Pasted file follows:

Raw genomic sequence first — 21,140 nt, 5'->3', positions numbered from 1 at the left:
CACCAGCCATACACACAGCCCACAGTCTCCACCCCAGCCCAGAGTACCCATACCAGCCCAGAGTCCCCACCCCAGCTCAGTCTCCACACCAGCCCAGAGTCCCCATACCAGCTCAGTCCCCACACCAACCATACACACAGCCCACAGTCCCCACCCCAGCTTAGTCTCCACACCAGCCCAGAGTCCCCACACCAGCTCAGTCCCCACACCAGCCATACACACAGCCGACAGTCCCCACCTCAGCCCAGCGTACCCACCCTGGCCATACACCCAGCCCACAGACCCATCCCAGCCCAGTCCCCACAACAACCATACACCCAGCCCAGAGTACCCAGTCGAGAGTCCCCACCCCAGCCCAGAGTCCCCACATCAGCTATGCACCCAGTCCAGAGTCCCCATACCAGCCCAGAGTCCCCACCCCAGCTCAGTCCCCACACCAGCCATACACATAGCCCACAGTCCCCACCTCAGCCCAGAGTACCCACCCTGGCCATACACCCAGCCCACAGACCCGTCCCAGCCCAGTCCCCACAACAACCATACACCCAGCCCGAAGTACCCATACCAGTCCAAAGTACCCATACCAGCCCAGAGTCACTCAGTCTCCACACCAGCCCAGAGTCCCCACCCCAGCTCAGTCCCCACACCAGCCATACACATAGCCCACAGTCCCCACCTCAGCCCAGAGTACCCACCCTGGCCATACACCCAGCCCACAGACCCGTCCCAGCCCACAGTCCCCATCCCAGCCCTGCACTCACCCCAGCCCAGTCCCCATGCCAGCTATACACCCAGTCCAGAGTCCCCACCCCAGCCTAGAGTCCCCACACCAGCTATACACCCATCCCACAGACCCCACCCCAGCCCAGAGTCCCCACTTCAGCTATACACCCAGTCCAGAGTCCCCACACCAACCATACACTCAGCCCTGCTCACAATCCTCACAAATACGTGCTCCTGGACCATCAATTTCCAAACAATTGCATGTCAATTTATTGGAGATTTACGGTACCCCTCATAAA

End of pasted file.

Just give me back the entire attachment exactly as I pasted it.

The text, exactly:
Raw genomic sequence first — 21,140 nt, 5'->3', positions numbered from 1 at the left:
CACCAGCCATACACACAGCCCACAGTCTCCACCCCAGCCCAGAGTACCCATACCAGCCCAGAGTCCCCACCCCAGCTCAGTCTCCACACCAGCCCAGAGTCCCCATACCAGCTCAGTCCCCACACCAACCATACACACAGCCCACAGTCCCCACCCCAGCTTAGTCTCCACACCAGCCCAGAGTCCCCACACCAGCTCAGTCCCCACACCAGCCATACACACAGCCGACAGTCCCCACCTCAGCCCAGCGTACCCACCCTGGCCATACACCCAGCCCACAGACCCATCCCAGCCCAGTCCCCACAACAACCATACACCCAGCCCAGAGTACCCAGTCGAGAGTCCCCACCCCAGCCCAGAGTCCCCACATCAGCTATGCACCCAGTCCAGAGTCCCCATACCAGCCCAGAGTCCCCACCCCAGCTCAGTCCCCACACCAGCCATACACATAGCCCACAGTCCCCACCTCAGCCCAGAGTACCCACCCTGGCCATACACCCAGCCCACAGACCCGTCCCAGCCCAGTCCCCACAACAACCATACACCCAGCCCGAAGTACCCATACCAGTCCAAAGTACCCATACCAGCCCAGAGTCACTCAGTCTCCACACCAGCCCAGAGTCCCCACCCCAGCTCAGTCCCCACACCAGCCATACACATAGCCCACAGTCCCCACCTCAGCCCAGAGTACCCACCCTGGCCATACACCCAGCCCACAGACCCGTCCCAGCCCACAGTCCCCATCCCAGCCCTGCACTCACCCCAGCCCAGTCCCCATGCCAGCTATACACCCAGTCCAGAGTCCCCACCCCAGCCTAGAGTCCCCACACCAGCTATACACCCATCCCACAGACCCCACCCCAGCCCAGAGTCCCCACTTCAGCTATACACCCAGTCCAGAGTCCCCACACCAACCATACACTCAGCCCTGCTCACAATCCTCACAAATACGTGCTCCTGGACCATCAATTTCCAAACAATTGCATGTCAATTTATTGGAGATTTACGGTACCCCTCATAAA